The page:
The OMB Memorandum M-22-09 Federal Zero Trust Strategy focuses on application security, modern authentication, and web isolation. These technologies are essential to protect data and websites in the Federal sector. However, to effectively implement these strategies, agencies must be equipped with the right expertise and tools.
OMB Memorandum M-22-09 Federal Zero Trust Strategy
On January 26, 2022, the Office of Management and Budget (OMB) published OMB Memorandum M-22-09. The memo outlines the Federal Zero Trust Architecture strategy and requires federal agencies to meet certain cybersecurity standards by 2024. Agencies also required to upgrade their IT infrastructures and modernize their security controls. The zero-trust model refers to a system that does not rely on outside services.
The OMB Memorandum M-22-09 details the requirements for agencies to implement Zero Trust solutions and platforms. The demands are aggressive. The memo provides nearly three years for agencies to achieve Zero Trust postures, and it calls for most agencies to have a plan in place to achieve that goal by December 2024. However, the memo doesn’t specify metrics for success.
The Federal Zero Trust Architecture strategy establishes a new benchmark for access controls and requires agencies to meet cybersecurity standards by 2024. It’s based on the zero-trust maturity model developed by the Cybersecurity and Infrastructure Security Agency (CISA). The memo also highlights a critical MFA gap. Currently, many approaches to MFA aren’t sufficiently secure against sophisticated phishing attacks. It also highlights the need for agencies to implement phishing-resistant MFA approaches. Examples include personal identity verification (PIV) and multi-factor authentication.
Federal agencies are already making the transition to zero trust. Invicti Federal Sales Manager, Ted Rutsch, spoke with Tony Plater, Chief Information Security Officer of the Navy, about the Navy’s experience in transitioning to zero trust and the cultural shift that take place in Federal agencies.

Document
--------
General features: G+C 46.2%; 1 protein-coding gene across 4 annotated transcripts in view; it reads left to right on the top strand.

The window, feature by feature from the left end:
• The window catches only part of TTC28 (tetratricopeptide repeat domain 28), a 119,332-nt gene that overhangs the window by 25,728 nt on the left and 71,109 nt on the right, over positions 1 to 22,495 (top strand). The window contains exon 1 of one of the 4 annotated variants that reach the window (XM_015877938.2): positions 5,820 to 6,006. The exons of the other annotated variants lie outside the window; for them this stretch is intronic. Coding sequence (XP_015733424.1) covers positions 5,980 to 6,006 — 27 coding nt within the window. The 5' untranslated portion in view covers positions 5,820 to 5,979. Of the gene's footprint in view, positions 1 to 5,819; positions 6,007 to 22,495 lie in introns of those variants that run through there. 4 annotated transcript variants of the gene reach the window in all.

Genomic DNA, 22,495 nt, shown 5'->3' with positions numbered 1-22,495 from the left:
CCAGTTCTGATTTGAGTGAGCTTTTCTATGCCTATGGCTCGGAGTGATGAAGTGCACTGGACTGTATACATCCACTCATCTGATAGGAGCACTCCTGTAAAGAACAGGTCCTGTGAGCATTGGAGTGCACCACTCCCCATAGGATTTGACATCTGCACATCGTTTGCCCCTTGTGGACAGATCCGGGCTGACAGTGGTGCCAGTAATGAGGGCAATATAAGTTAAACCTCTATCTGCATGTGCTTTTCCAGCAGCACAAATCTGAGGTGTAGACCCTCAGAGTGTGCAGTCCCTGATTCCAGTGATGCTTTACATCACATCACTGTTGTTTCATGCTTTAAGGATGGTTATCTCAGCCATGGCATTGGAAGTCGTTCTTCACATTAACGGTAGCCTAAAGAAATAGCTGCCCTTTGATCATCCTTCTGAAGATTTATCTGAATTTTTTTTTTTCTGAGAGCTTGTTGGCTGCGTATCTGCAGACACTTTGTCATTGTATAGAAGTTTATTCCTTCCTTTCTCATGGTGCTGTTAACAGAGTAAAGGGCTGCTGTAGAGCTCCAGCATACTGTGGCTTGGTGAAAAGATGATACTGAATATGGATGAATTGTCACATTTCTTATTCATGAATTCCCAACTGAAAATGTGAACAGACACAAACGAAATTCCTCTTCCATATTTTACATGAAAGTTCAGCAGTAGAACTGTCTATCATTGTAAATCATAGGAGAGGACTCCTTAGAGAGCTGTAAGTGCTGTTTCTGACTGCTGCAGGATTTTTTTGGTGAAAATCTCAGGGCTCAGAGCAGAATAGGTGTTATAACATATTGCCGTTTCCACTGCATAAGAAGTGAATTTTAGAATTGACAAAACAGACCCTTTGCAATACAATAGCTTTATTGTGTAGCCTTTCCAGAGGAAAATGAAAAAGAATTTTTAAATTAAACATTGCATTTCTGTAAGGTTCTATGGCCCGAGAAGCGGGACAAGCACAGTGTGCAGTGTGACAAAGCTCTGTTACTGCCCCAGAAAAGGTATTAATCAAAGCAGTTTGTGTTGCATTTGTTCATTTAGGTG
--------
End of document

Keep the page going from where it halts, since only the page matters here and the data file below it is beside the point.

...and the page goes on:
OMB Memo M-22-09 provides a framework for achieving zero trust security. This framework called the Zero Trust Maturity Model (ZTM). Agencies will expect to work towards securing five key pillars and three major themes. However, many federal agencies are still far from meeting the optimal maturity level.
The DoJ’s formal review highlights the importance of cross-agency collaboration and includes the private sector in knowledge sharing. It also states that there are upwards of 1.9 billion web applications in use today, many of which are used by the government. The federal government has a vital role to play in securing these systems.
Earlier this year, the White House released an Executive Order that aims to protect the public and private sectors from cyberattacks. The order specifies the steps agencies must take in order to create a zero trust national digital infrastructure. It also highlights the priorities of federal agencies and deadlines for meeting the new framework.
Using modern authentication tools is an important part of implementing a zero trust framework. However, M-22-09 does not go into detail about these tools. It does refer to the M-22-01 guidance. Using the proper multi-factor authentication tools will enable agencies to prevent malicious actors from exploiting critical data and systems.
Federal IT administrators are replacing VPNs with advanced authentication and authorization solutions. These solutions designed to provide better security and simplify the user experience. They also help agencies establish a Zero Trust environment and tighten the security perimeter around sensitive applications. This is particularly important for federal agencies as they move to the cloud for more sensitive applications.
Zero trust architectures limit an attacker’s mobility across a network by requiring specific permission for each resource. This requires a specific policy defined by the agency. Using this approach, the Federal Government is focusing on five pillars of zero trust architecture: identity, device and network security, application and workload security, and data security. A centralized identity provider is essential for this strategy.